Or imagine it the other way. A two-hundred-pound-man starts eating 500 more calories a day. That’s like a large soda or two doughnuts. According to the 3,500-calorie rule, in 10 years he’d weigh more than 700 pounds! That doesn’t happen, because the heavier he is, the more calories he burns just existing. If you’re a hundred pounds overweight, that’s like the skinny person inside you trying to walk around balancing 13 gallons of oil at all times, or lugging around a sack containing four hundred sticks of butter wherever you go. It takes about two doughnuts worth of extra energy just to live at 250 pounds, and so that’s where he’d plateau out if he kept it up. So, weight gain or weight loss, given a certain calorie excess or deficit, is a curve that flattens out over time, rather than a straight line up or down.

Nevertheless, the 3,500-calorie rule continues to crop up, even in obesity journals. Public health researchers used it to calculate how many pounds children might lose every year if, for example, fast food kids’ meals swapped in apple slices instead of French fries. They figured two meals a week could add up to about four pounds a year. The actual difference, National Restaurant Association-funded researchers were no doubt delighted to point out, would probably add less than half a pound—10 times less than the 3,500-calorie rule would predict. The original article was subsequently retracted.

Please consider volunteering to help out on the site.

10 times less than the 3,500-calorie rule would predict. The original article was subsequently retracted.

Please consider volunteering to help out on the site.

Image credit: Vidmir Raic via pixabay. Image has been modified.

Motion graphics by Avocado Video

Below is an approximation of this video’s audio content. To see any graphs, charts, graphics, images, and quotes to which Dr. Greger may be referring, watch the above video.

The first surgical attempt at body sculpting was in 1921, with a dancer wanting to improve the shape of her ankles. The surgeon apparently scraped away too much tissue and tied the stitches too tight, resulting in necrosis, amputation, and the first recorded malpractice suit in the history of plastic surgery. Today’s liposuction is much safer…only killing about 1 in 5,000 patients, mostly from unknown causes; throwing a clot off into your lung, or perforations of your internal organs.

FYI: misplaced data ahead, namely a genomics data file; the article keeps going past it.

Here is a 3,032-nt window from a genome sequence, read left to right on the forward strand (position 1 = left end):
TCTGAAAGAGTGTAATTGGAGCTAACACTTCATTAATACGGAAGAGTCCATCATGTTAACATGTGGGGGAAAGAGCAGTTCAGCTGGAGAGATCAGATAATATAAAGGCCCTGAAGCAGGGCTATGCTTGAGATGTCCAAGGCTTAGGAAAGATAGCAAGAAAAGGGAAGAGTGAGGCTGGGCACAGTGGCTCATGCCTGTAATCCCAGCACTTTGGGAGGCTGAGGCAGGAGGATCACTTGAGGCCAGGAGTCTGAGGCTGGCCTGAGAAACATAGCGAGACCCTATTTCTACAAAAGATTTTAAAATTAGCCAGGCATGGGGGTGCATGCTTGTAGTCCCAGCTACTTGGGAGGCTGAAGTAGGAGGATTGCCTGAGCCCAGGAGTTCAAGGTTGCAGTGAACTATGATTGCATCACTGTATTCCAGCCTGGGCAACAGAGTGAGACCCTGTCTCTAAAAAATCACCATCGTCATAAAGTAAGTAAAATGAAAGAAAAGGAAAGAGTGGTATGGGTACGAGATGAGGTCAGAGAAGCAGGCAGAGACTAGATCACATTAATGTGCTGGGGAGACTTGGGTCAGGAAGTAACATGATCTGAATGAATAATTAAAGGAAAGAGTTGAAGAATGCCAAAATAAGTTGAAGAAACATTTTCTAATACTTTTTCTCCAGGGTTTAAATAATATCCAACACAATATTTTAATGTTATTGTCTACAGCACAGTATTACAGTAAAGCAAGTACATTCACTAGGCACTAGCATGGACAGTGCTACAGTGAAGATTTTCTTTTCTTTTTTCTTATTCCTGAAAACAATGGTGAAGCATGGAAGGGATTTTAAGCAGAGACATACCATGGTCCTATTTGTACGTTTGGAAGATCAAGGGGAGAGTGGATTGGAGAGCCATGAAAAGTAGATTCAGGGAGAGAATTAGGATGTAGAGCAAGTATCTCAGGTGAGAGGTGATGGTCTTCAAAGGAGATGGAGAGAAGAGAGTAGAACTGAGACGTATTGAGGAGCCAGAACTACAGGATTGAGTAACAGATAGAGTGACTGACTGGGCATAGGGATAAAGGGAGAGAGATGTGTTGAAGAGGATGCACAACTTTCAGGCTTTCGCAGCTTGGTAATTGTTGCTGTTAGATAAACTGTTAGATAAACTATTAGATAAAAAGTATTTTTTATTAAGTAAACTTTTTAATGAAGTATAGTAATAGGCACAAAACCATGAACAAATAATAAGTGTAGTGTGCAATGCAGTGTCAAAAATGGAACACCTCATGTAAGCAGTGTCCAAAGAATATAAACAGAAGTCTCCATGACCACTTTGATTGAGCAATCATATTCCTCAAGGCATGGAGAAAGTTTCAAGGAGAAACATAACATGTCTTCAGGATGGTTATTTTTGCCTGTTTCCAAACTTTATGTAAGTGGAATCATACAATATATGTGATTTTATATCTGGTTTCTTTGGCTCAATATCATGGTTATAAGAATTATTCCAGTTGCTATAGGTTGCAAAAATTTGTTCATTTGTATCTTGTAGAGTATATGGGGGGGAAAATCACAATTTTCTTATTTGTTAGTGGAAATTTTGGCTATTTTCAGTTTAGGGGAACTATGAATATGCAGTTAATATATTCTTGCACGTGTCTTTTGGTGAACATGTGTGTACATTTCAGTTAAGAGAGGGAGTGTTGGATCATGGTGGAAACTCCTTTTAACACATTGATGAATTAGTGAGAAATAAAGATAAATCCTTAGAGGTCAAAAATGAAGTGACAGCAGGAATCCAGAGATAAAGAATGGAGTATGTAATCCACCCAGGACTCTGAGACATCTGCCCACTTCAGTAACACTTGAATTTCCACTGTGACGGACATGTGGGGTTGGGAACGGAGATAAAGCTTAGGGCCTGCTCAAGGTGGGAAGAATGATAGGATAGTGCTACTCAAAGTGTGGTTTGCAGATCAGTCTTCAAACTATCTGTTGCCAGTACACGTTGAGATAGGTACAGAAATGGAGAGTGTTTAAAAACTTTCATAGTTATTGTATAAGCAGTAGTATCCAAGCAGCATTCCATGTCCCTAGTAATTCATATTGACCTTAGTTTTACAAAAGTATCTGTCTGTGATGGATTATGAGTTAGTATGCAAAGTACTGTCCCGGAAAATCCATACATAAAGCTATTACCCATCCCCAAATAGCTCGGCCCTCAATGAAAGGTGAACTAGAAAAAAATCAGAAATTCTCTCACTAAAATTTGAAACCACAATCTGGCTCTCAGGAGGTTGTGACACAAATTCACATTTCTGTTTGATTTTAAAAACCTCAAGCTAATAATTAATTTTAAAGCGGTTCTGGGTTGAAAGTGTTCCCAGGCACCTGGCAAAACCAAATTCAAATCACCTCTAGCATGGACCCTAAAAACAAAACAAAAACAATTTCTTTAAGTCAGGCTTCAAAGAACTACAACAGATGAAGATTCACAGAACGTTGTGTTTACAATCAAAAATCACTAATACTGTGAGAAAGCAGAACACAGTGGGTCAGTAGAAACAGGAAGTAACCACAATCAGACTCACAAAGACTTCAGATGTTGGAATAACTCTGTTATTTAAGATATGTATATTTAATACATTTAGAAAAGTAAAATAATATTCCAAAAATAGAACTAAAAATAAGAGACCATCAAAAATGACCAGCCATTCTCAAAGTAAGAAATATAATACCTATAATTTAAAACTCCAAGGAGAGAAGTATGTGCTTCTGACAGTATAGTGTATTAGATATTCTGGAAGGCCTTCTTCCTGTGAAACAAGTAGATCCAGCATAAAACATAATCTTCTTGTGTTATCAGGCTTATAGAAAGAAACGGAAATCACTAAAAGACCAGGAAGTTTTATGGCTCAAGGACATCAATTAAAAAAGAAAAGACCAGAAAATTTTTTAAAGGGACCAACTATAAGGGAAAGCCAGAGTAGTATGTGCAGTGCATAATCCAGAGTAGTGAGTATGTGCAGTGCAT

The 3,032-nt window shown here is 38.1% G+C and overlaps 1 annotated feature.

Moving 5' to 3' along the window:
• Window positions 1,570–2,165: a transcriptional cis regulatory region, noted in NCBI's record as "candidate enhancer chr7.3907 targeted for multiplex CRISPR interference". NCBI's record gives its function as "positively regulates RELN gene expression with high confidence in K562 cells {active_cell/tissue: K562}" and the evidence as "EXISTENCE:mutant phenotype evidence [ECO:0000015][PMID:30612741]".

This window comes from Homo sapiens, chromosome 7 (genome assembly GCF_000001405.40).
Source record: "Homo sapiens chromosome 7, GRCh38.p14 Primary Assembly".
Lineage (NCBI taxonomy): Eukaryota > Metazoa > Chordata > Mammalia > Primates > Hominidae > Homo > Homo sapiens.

Liposuction currently reigns as the most popular cosmetic surgery in the world, and its effects are, indeed, only cosmetic. A study published in the New England Journal of Medicine assessed obese women before and after having about 20 pounds of fat sucked out of their bodies, resulting in nearly a 20 percent drop in their total body fat. Normally, lose even just 5 to10 percent of your body weight in fat, and you get significant improvements in blood pressure, blood sugars, inflammation, cholesterol, and triglycerides but, liposuction sucks. None of those benefits materialized even after the massive liposuction. This suggests subcutaneous fat—the fat under our skin—is not the problem. The metabolic insults of obesity arise from the visceral fat: the fat surrounding or even infiltrating our internal organs, like the fat marbling our muscles and liver. The way you lose that fat, the dangerous fat, is to take in fewer calories than you burn.

Anyone who’s seen The Biggest Loser shows knows with enough calorie restriction and exercise hundreds of pounds can be lost. Similarly, there are cases in the medical literature of what some refer to as “super obesity,” in which individuals lost up to 374 pounds largely on their own, without professional help, and kept it off for years. The guy lost about 20 pounds a month cycling two hours a day and reducing intake to 800 calories a day, which is down around what some prisoners were getting at concentration camps in World War II.

Perhaps America’s most celebrated TV weight loss was when Oprah pulled out a wagon full of fat, representing the 67 pounds she lost on a very low-calorie diet. How many calories did she have to cut to achieve that within four months? Consult leading nutrition textbooks, or refer to trusted authorities like the Mayo Clinic, and you’ll learn the simple weight loss rule: one pound of fat is equal to 3,500 calories. Quoting from the Journal of the American Medical Association, “A total of 3500 calories equals 1 pound of body weight. This means if you decrease your intake by 500 calories daily, you will lose 1 pound per week. (500 calories per day × 7 days = 3500 calories.)” The simple weight loss rule that’s simply not true.